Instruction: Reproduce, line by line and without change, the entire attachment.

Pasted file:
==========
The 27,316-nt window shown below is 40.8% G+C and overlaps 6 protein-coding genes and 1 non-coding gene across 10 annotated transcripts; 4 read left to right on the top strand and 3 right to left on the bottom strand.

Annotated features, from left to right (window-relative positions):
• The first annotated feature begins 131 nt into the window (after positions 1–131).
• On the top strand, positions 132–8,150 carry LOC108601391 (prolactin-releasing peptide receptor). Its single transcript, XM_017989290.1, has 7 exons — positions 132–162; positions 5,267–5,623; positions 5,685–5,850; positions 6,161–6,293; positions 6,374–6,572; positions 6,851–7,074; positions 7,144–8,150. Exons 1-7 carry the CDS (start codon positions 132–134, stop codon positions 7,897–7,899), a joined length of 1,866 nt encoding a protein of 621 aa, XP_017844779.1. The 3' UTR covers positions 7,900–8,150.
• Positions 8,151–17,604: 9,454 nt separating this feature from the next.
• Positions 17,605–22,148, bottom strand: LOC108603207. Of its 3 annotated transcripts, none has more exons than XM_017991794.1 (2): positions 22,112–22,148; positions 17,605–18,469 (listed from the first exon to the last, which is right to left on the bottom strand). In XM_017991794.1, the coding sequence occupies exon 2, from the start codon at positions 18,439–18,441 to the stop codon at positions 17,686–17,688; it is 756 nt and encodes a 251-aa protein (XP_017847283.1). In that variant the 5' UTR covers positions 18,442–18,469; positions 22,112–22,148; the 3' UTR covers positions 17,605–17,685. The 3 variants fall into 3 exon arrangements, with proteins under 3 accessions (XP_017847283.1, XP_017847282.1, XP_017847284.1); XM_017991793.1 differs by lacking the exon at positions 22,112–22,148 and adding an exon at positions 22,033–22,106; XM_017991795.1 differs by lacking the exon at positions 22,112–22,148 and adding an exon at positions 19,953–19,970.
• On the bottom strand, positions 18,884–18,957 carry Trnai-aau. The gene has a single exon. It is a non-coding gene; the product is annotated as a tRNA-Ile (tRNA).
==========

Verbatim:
The 27,316-nt window shown below is 40.8% G+C and overlaps 6 protein-coding genes and 1 non-coding gene across 10 annotated transcripts; 4 read left to right on the top strand and 3 right to left on the bottom strand.

Annotated features, from left to right (window-relative positions):
• The first annotated feature begins 131 nt into the window (after positions 1–131).
• On the top strand, positions 132–8,150 carry LOC108601391 (prolactin-releasing peptide receptor). Its single transcript, XM_017989290.1, has 7 exons — positions 132–162; positions 5,267–5,623; positions 5,685–5,850; positions 6,161–6,293; positions 6,374–6,572; positions 6,851–7,074; positions 7,144–8,150. Exons 1-7 carry the CDS (start codon positions 132–134, stop codon positions 7,897–7,899), a joined length of 1,866 nt encoding a protein of 621 aa, XP_017844779.1. The 3' UTR covers positions 7,900–8,150.
• Positions 8,151–17,604: 9,454 nt separating this feature from the next.
• Positions 17,605–22,148, bottom strand: LOC108603207. Of its 3 annotated transcripts, none has more exons than XM_017991794.1 (2): positions 22,112–22,148; positions 17,605–18,469 (listed from the first exon to the last, which is right to left on the bottom strand). In XM_017991794.1, the coding sequence occupies exon 2, from the start codon at positions 18,439–18,441 to the stop codon at positions 17,686–17,688; it is 756 nt and encodes a 251-aa protein (XP_017847283.1). In that variant the 5' UTR covers positions 18,442–18,469; positions 22,112–22,148; the 3' UTR covers positions 17,605–17,685. The 3 variants fall into 3 exon arrangements, with proteins under 3 accessions (XP_017847283.1, XP_017847282.1, XP_017847284.1); XM_017991793.1 differs by lacking the exon at positions 22,112–22,148 and adding an exon at positions 22,033–22,106; XM_017991795.1 differs by lacking the exon at positions 22,112–22,148 and adding an exon at positions 19,953–19,970.
• On the bottom strand, positions 18,884–18,957 carry Trnai-aau. The gene has a single exon. It is a non-coding gene; the product is annotated as a tRNA-Ile (tRNA).